Liquidation inquiry on trail of missing money

The liquidation inquiry investigating the misappropriation of R100-million of clothing workers’ pension funds, has led to the arrest on Friday of two suspects, union consultant Richard Kawie and Trilinear asset manager director, Sam Buthelezi.

Both men tried to avoid appearing at the Canyon Springs Investments 12 inquiry in Cape Town by lodging court applications. After 50-year-old Kawie ran out of legal options, he eventually appeared before the inquiry last week, warmly greeting members of the South African Clothing and Textile Workers’ Union (Sactwu). The Mail & Guardian is unable to report on his evidence as he could be recalled to the inquiry.

The 42-year-old Buthelezi, who ran a black economic empowerment company that was hailed as a forerunner in the asset management field, has still not submitted himself to the inquiry.

The scandal is unravelling at rapid speed, as the inquiry’s team of forensic attorneys headed by Eversheds and Xulu Liversage has subpoenaed the company and personal bank records of both Kawie and Buthelezi, which allegedly reveal a spending spree of provident money belonging to poor workers.

The missing R100-million was loaned to Canyon Springs, a company 50% owned by the Deputy Minister of Economic Development, Enoch Godongwana, and his wife Thandiwe, who have both given evidence to the inquiry. The couple could still be recalled to give evidence when the inquiry reopens in January. Godongwana has told the M&G he did not know where the money had come from as it was already in place when he joined the company.

Patel expected at inquiry
The Minister of Economic Development, Ebrahim Patel, was also subpoenaed to appear at the inquiry, but it is still unclear when or if he will appear before it. Patel was general secretary of Sactwu at the time the investments were made. The minister earlier told the M&G he knows nothing about the movements of the provident funds, which were managed by trustees and were not his responsibility.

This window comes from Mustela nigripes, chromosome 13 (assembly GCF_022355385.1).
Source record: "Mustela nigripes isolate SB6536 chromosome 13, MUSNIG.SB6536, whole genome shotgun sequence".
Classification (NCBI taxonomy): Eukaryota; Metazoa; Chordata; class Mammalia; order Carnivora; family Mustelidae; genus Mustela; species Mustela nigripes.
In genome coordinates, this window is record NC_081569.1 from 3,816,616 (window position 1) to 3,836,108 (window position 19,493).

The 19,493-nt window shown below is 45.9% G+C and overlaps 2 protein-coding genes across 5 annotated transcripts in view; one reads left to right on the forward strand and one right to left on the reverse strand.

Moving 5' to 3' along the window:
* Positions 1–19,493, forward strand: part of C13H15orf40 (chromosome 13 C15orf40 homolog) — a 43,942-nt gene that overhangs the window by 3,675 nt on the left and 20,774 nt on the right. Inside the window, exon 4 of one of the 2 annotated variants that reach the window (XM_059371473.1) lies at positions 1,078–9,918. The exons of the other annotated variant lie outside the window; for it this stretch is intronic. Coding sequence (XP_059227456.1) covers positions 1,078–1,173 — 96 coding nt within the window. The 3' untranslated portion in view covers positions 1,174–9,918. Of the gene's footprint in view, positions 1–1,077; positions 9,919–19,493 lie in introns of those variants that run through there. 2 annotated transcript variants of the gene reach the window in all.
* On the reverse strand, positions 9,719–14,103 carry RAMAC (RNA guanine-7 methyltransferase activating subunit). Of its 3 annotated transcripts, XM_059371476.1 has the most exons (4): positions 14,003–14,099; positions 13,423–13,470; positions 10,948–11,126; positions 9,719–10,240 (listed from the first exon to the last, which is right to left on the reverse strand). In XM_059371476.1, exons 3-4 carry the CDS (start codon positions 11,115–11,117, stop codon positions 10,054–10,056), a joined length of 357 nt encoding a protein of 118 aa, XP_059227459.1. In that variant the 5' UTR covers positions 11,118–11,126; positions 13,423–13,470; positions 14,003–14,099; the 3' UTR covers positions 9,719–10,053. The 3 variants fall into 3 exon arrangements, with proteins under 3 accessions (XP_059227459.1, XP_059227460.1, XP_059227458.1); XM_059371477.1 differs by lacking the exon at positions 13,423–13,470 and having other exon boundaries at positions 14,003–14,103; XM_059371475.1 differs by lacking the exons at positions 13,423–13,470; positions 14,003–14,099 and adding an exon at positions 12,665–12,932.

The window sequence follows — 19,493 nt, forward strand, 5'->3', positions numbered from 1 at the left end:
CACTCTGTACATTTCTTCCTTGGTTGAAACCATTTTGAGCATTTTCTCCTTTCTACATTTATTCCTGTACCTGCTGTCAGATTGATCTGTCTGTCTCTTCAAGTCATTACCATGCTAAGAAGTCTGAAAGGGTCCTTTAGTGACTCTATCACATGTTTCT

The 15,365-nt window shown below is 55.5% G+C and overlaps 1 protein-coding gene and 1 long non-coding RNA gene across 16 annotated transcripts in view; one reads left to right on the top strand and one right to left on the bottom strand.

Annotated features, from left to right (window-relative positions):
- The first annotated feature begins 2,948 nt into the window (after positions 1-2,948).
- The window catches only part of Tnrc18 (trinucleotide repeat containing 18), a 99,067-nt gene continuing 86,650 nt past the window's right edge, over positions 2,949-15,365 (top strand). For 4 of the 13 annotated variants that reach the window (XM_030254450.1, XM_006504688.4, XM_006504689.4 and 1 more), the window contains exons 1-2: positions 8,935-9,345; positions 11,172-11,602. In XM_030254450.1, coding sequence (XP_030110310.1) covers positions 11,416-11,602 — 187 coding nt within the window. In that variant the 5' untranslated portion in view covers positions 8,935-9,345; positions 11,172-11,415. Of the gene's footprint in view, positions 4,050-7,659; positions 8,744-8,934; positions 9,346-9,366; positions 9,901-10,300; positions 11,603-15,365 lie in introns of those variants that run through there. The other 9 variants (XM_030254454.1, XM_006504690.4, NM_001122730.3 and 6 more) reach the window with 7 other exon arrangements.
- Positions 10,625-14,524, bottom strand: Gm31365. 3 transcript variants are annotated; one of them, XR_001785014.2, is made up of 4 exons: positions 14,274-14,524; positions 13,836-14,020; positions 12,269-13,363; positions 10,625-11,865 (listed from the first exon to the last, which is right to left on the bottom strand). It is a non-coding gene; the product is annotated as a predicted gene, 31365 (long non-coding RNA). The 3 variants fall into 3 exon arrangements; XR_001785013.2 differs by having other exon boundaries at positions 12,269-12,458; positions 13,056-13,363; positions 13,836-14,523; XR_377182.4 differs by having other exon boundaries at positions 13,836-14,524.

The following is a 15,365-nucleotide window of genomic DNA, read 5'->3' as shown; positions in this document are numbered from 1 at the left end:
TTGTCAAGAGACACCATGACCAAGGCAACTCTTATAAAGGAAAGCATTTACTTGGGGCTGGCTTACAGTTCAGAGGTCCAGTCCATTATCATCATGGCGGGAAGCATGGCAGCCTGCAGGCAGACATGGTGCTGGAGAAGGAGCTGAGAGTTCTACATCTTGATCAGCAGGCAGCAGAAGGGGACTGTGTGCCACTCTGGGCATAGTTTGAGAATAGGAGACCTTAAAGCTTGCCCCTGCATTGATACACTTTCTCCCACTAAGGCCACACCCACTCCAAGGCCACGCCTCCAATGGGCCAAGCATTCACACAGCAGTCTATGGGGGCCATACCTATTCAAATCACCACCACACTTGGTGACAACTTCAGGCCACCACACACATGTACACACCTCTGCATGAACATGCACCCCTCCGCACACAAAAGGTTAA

Meanwhile, suspended deputy general secretary of Sactwu, Wayne Van Der Rheede, is still not back at work as investigations continue.

Andre Kriel, general secretary of Sactwu, said he was happy the police were taking action and making arrests. “We will not leave any stones unturned to get to the bottom of this, as we try to recover our members’ retirement funds,” said Kriel.
The union is funding the inquiry in an attempt to solve the mystery of why the provident funds were used for risky loans and investments. A further R250-million of provident fund money belonging to clothing workers was used to buy shares in luxury property development company, Pinnacle Point, which has now been provisionally liquidated. The Pinnacle Point inquiry will begin next year.

Late Friday, the Hawks swooped on the two suspects, who will now appear in court on Monday. A police statement states that investigators are in possession of “sensitive documents” that will be used in the case against Kawie, as the state will try to prove that he committed tax-related fraud to the tune of around R942 000. Kawie is being accused of fraud involving R7-million, police said.

Buthelezi, who is the sole director of the now closed Trilinear, is being accused by police of allegedly “siphoning large amounts of cash” from the investment vehicle, Trilinear Empowerment Trust, into his personal account. Police said the allegations against him amount to theft from the trust, and its assets, involving R15-million.


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